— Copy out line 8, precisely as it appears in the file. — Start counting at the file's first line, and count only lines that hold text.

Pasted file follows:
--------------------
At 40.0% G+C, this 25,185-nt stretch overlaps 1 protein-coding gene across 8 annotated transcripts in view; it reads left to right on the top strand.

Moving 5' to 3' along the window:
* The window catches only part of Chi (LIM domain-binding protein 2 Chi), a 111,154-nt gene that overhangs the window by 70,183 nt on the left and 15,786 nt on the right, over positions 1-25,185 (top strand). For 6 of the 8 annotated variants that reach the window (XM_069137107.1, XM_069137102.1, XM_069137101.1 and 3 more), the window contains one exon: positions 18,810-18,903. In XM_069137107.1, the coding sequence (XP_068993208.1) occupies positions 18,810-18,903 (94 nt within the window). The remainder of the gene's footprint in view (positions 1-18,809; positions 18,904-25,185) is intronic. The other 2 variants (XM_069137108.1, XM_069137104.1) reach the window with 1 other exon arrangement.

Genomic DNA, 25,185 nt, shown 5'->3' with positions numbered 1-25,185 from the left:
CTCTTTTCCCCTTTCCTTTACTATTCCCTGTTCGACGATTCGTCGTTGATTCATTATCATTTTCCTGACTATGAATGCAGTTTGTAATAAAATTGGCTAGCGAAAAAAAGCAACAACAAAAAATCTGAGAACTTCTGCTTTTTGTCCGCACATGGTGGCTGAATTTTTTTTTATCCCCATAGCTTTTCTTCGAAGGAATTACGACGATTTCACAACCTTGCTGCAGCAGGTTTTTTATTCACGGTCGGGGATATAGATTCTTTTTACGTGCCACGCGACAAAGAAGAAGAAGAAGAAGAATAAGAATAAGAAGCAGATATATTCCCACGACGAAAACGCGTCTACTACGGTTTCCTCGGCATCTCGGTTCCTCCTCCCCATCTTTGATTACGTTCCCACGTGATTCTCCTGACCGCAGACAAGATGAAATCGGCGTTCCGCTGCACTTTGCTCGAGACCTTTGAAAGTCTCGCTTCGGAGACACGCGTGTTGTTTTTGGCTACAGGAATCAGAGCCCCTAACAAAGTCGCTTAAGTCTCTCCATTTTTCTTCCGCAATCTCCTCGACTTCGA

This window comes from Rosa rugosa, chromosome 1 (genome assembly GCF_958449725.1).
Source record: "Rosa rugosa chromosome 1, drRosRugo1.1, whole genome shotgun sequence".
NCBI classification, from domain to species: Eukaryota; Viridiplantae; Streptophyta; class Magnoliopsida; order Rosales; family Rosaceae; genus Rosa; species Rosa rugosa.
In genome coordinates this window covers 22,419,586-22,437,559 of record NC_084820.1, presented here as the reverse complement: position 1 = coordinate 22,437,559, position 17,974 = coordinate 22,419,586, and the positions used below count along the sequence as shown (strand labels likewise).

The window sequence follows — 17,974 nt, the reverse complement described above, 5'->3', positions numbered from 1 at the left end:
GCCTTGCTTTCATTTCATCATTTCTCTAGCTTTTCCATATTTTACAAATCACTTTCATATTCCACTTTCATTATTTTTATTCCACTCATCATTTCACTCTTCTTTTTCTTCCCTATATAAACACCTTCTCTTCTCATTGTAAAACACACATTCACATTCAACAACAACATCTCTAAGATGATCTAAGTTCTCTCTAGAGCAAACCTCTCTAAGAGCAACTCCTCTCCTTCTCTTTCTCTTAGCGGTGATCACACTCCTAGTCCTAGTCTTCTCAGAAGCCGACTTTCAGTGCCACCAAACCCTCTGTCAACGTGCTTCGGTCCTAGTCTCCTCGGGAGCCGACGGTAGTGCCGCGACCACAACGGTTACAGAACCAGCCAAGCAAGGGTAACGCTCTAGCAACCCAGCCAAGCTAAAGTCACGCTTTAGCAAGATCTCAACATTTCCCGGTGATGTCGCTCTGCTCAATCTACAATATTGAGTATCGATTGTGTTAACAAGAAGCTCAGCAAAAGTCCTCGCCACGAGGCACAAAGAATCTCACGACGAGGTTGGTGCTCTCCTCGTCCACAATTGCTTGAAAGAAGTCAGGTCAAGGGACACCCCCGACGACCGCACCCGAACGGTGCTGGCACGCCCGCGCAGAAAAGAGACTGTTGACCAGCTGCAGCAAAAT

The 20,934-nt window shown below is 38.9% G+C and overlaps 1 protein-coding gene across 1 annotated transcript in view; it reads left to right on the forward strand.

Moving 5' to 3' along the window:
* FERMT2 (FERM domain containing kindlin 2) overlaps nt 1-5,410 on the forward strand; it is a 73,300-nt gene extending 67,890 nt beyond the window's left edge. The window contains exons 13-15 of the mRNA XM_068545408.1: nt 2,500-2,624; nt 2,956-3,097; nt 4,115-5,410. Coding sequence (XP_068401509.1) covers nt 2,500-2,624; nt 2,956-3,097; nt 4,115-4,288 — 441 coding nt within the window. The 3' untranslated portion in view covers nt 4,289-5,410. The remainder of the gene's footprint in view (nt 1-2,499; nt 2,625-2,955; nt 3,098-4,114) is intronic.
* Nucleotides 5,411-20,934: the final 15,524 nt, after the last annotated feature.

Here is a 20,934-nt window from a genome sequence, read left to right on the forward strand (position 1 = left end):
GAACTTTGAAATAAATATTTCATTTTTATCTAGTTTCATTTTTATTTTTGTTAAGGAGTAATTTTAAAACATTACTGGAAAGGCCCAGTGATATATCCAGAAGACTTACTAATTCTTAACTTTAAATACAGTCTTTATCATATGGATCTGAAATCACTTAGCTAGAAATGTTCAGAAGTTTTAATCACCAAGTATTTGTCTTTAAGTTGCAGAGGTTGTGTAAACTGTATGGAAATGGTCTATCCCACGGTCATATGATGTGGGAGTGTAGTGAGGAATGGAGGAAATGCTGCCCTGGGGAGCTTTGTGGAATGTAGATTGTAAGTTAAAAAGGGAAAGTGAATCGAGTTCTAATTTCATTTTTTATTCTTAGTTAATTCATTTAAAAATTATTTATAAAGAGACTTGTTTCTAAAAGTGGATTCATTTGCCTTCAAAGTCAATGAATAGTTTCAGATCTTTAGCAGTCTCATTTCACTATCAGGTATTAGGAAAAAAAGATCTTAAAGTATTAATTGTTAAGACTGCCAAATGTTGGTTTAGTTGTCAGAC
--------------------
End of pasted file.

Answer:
NCBI classification, from domain to species: Eukaryota; Viridiplantae; Streptophyta; class Magnoliopsida; order Rosales; family Rosaceae; genus Rosa; species Rosa rugosa.